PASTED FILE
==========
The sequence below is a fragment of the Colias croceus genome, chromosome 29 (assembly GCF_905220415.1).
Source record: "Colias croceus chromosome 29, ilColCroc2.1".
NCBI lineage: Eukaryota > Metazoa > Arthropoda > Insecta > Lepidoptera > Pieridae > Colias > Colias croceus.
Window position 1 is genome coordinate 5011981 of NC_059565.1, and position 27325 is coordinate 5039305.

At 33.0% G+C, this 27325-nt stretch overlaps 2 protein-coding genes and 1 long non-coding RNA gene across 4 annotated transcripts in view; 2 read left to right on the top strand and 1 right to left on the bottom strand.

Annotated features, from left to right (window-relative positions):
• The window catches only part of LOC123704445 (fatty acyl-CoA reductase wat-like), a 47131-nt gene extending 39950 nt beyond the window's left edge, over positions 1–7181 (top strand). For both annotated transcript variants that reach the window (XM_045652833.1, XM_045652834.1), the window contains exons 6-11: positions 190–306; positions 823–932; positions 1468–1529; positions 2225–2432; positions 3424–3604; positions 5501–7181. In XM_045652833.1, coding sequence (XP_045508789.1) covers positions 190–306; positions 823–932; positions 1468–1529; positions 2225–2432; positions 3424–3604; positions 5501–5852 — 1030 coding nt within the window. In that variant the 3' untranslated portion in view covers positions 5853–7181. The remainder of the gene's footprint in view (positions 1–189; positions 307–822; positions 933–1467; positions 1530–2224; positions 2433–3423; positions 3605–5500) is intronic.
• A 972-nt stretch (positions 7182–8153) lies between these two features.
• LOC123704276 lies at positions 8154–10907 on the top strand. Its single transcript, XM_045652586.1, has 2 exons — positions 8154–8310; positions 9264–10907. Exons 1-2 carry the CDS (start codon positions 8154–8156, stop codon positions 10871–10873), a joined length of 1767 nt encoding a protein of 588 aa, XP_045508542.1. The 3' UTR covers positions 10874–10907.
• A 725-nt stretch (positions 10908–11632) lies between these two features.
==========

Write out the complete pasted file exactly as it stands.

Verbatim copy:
The sequence below is a fragment of the Colias croceus genome, chromosome 29 (assembly GCF_905220415.1).
Source record: "Colias croceus chromosome 29, ilColCroc2.1".
NCBI lineage: Eukaryota > Metazoa > Arthropoda > Insecta > Lepidoptera > Pieridae > Colias > Colias croceus.
Window position 1 is genome coordinate 5011981 of NC_059565.1, and position 27325 is coordinate 5039305.

At 33.0% G+C, this 27325-nt stretch overlaps 2 protein-coding genes and 1 long non-coding RNA gene across 4 annotated transcripts in view; 2 read left to right on the top strand and 1 right to left on the bottom strand.

Annotated features, from left to right (window-relative positions):
• The window catches only part of LOC123704445 (fatty acyl-CoA reductase wat-like), a 47131-nt gene extending 39950 nt beyond the window's left edge, over positions 1–7181 (top strand). For both annotated transcript variants that reach the window (XM_045652833.1, XM_045652834.1), the window contains exons 6-11: positions 190–306; positions 823–932; positions 1468–1529; positions 2225–2432; positions 3424–3604; positions 5501–7181. In XM_045652833.1, coding sequence (XP_045508789.1) covers positions 190–306; positions 823–932; positions 1468–1529; positions 2225–2432; positions 3424–3604; positions 5501–5852 — 1030 coding nt within the window. In that variant the 3' untranslated portion in view covers positions 5853–7181. The remainder of the gene's footprint in view (positions 1–189; positions 307–822; positions 933–1467; positions 1530–2224; positions 2433–3423; positions 3605–5500) is intronic.
• A 972-nt stretch (positions 7182–8153) lies between these two features.
• LOC123704276 lies at positions 8154–10907 on the top strand. Its single transcript, XM_045652586.1, has 2 exons — positions 8154–8310; positions 9264–10907. Exons 1-2 carry the CDS (start codon positions 8154–8156, stop codon positions 10871–10873), a joined length of 1767 nt encoding a protein of 588 aa, XP_045508542.1. The 3' UTR covers positions 10874–10907.
• A 725-nt stretch (positions 10908–11632) lies between these two features.